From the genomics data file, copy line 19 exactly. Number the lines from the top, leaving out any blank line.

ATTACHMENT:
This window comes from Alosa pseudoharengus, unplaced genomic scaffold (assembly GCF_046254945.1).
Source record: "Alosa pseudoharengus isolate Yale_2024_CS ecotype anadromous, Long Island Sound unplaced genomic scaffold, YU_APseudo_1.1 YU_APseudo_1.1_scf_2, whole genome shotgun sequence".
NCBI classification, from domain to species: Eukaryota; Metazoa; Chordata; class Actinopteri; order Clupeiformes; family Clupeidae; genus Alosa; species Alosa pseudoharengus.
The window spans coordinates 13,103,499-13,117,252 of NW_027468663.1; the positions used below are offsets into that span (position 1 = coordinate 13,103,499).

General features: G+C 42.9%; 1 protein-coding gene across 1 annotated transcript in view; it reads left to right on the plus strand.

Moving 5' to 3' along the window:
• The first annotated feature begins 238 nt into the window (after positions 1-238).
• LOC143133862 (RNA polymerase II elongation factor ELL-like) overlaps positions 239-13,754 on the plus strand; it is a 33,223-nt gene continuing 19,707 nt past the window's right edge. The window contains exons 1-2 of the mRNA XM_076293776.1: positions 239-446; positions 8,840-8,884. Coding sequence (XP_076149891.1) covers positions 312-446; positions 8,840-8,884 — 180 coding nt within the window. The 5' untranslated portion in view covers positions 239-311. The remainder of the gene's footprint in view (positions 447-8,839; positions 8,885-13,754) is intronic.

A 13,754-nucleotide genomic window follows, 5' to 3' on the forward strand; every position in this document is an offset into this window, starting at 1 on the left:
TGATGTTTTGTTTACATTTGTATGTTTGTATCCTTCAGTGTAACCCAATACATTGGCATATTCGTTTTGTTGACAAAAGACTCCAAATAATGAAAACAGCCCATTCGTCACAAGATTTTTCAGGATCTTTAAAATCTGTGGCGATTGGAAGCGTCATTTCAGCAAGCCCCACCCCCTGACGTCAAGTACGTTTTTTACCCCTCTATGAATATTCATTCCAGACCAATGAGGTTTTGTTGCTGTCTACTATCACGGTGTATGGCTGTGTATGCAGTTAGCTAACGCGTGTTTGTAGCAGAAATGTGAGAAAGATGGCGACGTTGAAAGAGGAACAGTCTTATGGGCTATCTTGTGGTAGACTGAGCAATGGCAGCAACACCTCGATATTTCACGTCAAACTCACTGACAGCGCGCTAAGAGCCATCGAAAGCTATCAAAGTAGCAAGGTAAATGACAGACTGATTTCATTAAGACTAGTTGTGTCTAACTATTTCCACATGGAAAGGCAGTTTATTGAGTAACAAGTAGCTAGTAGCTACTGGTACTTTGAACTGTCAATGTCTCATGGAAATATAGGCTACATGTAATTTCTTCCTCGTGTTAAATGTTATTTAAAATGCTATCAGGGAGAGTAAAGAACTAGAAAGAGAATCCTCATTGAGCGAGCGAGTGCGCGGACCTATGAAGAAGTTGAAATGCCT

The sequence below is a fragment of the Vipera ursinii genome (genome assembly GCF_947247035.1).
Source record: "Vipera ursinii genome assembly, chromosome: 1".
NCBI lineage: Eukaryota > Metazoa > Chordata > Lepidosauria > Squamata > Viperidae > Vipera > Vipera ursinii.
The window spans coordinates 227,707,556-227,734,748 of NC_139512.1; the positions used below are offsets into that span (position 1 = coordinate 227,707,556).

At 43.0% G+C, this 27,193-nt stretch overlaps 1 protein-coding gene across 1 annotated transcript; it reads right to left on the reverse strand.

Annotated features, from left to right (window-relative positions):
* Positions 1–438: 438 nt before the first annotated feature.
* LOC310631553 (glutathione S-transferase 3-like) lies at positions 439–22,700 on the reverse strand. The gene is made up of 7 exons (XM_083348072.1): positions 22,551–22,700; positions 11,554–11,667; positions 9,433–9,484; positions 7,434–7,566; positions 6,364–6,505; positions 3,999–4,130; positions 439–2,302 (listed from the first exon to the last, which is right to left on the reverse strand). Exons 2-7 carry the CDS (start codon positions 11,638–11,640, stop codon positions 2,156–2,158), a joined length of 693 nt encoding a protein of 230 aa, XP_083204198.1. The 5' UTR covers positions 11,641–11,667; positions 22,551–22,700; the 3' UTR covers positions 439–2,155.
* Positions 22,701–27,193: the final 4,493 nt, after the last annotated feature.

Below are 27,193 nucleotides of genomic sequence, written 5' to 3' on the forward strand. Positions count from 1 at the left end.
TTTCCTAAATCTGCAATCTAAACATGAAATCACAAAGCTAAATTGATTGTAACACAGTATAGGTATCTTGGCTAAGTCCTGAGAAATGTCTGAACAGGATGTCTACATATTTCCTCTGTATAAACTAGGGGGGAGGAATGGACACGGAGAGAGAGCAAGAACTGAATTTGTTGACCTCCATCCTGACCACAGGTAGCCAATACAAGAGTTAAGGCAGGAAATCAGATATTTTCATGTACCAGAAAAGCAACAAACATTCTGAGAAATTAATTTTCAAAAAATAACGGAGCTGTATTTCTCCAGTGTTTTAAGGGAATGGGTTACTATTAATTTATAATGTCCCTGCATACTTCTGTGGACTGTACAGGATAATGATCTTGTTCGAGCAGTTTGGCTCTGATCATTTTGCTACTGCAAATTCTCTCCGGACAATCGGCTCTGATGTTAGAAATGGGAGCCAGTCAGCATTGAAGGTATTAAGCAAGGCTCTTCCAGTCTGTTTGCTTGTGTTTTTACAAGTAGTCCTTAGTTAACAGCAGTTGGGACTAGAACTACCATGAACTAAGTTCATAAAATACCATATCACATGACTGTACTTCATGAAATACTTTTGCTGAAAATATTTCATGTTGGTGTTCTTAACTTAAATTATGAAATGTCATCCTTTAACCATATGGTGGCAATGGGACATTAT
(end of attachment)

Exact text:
* Positions 22,701–27,193: the final 4,493 nt, after the last annotated feature.